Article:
New AEF Guidelines
The AEF Guideline AEF 023, AEF 040, AEF 043.
The AEF Guideline AEF 023 ISOBUS Automation Principles describes the processes for ISOBUS Automation based on TIM and released as RIG 3 with the major update of adding Diagnostic Trouble Codes (DTCs) to the existing error codes.
Additionally, some clarifications were made to topics, where questions on AEF 023 RIG 2 from the industry and TIM community got collected meanwhile. Very important for all active and new TIM members is the clarification about staying backwards compatible in future, when e.g. TIM v2 is adding new Functionality. As the TIM certificates are signed by AEF, their content can’t be adjusted based on the determined TIM connection version (it is intended that this content can’t be adjusted).
However, during parsing the pseudonym of the counterpart TIM certificate, please consider the following:
- Treat the received pseudonym as variable length;
- Ignore the certificate version for manufacturer series certificate;
- Ignore TIM function ID values which are not expected according to the TIM connection version;
- Ignore number of facility bytes associated with a TIM function which exceed expected number of bytes for that TIM function according to TIM connection version.
The AEF Guideline AEF 040 ISOBUS – ISOBUS Security Principles is meant to provide a design and application guideline and measures for all manufactures of agricultural machinery when implementing security on mobile electronics (e.g. ISOBUS).
The guideline is also meant to secure the AEF business model according to a common security standard and preventive measures:
- Secure AEF intellectual property and customer data;
- Prevent unauthorized access and sabotage;
- Prevent espionage and fraudulent attacks;
- Fend of manipulation or loss of data;
- Prevent loss of system availability;
- Prevent damage to AEF (and manufacturer) image.
High Speed ISOBUS (HSI) is being developed as the next generation of Agricultural communications network. HSI will enable greatly enhanced command and control performance for larger and more complex equipment, as well as supporting the integration of cameras for remotely viewing the process and surroundings. Even better, development of HSI is being supported by non-Agricultural industry partners that also need a new high-performance network. These partners are bringing their engineering expertise to the table to ensure HSI is a robust and reliable system.
Recently released as an international guideline, AEF 043 is the third guideline supporting the High Speed ISOBUS project.
This guideline focuses on the system architecture, which defines how HSI technology is applied to a tractor and implement(s). In a manner similar to the architecture of the traditional CAN-based ISOBUS, power is introduced to the network in the tractor, and is provided, along with the network communication, into the cabin, to the rear of the tractor, and optionally to the front.
HSI on an implement can “pass through” if the implement is of a tow-between style.
Unique to HSI is the optional on-implement expansion port. And for convenience, all interfaces to HSI use the same style of connector, so there is no need for a harness adapter kit, as was common with the traditional ISOBUS (which had 3 different standard connectors depending on where on the machine and how it was used). With the expansion port, both in-cab and optionally on-implement, we foresee aftermarket kits that integrate additional devices (such as sensors or cameras). Kits can also support devices with different physical layers (typical of many digital cameras), further expanding the range of products that support the customers’ needs.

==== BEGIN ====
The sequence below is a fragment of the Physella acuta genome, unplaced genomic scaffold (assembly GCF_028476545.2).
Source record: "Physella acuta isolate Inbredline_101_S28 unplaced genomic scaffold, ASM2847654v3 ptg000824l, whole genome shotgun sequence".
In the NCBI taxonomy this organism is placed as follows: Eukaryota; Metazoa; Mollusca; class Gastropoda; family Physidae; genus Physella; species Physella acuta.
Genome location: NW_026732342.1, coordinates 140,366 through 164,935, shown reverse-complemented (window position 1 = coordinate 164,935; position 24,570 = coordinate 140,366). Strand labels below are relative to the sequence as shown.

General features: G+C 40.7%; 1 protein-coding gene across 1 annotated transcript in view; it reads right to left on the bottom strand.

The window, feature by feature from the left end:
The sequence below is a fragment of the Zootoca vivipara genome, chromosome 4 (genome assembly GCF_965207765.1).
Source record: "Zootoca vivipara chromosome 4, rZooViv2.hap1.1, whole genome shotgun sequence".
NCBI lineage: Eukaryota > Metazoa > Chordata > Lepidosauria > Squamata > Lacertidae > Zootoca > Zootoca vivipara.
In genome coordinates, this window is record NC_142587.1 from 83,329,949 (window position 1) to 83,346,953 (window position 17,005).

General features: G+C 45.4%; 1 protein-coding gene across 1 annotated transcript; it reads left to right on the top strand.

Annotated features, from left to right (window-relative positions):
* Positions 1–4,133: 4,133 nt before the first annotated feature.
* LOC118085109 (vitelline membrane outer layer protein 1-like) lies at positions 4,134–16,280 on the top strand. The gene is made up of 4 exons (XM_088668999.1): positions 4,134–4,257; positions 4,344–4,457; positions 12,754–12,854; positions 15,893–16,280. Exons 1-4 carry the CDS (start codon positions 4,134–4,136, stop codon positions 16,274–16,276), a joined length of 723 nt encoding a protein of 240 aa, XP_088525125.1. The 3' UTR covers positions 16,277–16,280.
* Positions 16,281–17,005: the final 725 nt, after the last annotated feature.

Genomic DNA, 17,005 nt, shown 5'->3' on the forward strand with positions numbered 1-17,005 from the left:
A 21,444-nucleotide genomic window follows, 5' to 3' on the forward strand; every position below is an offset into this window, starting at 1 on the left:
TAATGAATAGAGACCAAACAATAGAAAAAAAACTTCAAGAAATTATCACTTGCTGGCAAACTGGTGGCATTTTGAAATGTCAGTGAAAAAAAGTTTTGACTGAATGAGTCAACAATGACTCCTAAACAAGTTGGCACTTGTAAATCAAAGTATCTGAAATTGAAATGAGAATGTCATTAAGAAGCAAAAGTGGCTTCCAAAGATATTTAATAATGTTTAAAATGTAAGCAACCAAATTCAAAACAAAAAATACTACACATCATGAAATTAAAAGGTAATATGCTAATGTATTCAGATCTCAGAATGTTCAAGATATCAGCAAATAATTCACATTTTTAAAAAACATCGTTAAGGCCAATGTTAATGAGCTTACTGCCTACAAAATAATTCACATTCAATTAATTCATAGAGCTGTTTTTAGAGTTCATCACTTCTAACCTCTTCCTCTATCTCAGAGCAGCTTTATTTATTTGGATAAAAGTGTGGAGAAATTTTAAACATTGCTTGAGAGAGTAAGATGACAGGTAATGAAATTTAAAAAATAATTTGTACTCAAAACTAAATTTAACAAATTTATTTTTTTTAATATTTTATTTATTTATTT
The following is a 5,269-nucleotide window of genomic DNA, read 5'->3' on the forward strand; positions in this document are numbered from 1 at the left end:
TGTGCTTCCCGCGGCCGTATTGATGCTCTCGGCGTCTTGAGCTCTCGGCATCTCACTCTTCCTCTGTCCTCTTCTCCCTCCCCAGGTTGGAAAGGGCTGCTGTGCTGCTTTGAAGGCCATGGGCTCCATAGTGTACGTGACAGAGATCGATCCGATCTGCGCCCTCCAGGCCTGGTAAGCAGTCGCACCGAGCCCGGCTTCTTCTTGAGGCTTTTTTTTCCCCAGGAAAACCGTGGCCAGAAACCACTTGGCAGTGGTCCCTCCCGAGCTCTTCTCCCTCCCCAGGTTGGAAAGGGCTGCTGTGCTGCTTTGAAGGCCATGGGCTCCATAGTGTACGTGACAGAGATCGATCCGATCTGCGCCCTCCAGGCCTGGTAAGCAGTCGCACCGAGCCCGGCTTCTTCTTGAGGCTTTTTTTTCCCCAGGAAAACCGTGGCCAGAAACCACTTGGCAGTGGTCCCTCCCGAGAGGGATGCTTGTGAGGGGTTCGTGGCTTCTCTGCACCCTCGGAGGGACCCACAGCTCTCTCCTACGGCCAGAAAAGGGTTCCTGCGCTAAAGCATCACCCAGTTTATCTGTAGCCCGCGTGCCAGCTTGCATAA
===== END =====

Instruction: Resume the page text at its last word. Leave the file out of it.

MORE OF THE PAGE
AEF 043 defines the electrical characteristics of the integrated single pair Ethernet, to ensure a reliable experience, even as it supports capabilities far beyond the traditional ISOBUS.
With this guideline it is possible to understand the requirements at the physical layer – cable length requirements, power requirements, and data channel wiring requirements. By building upon these definitions, it is possible to implement command and control performance far beyond what the traditional ISOBUS can support. HSI opens the path to ever increasing levels of automation on the path toward autonomous systems. Further, based on the requirements of HSI, the easy integration of camera systems is now possible in a way not previously imagined. These cameras, whether for remote process viewing or situational awareness, can be integrated onto the tractor and just as easily onto the implement(s).
With the full understanding that the CAN-based ISOBUS will continue to support many agronomic systems, HSI is designed to integrate with ISOBUS. While it is possible that far into the future the existing ISOBUS fades away, rest assured, HSI technology complements ISOBUS to offer a comfortable transition plan.
AEF 043; Architecture, complements AEF 041; Physical Layer - Communication channel and breakaway connectors, and AEF 042; Physical layer - PHY and MDI. As the portfolio of HSI Guidelines continue to be developed, and even as the guidelines make their way into the ISO Standard process, HSI is being prepared to appear on tractors and implements in a way that can further improve the efficiency of farming operations.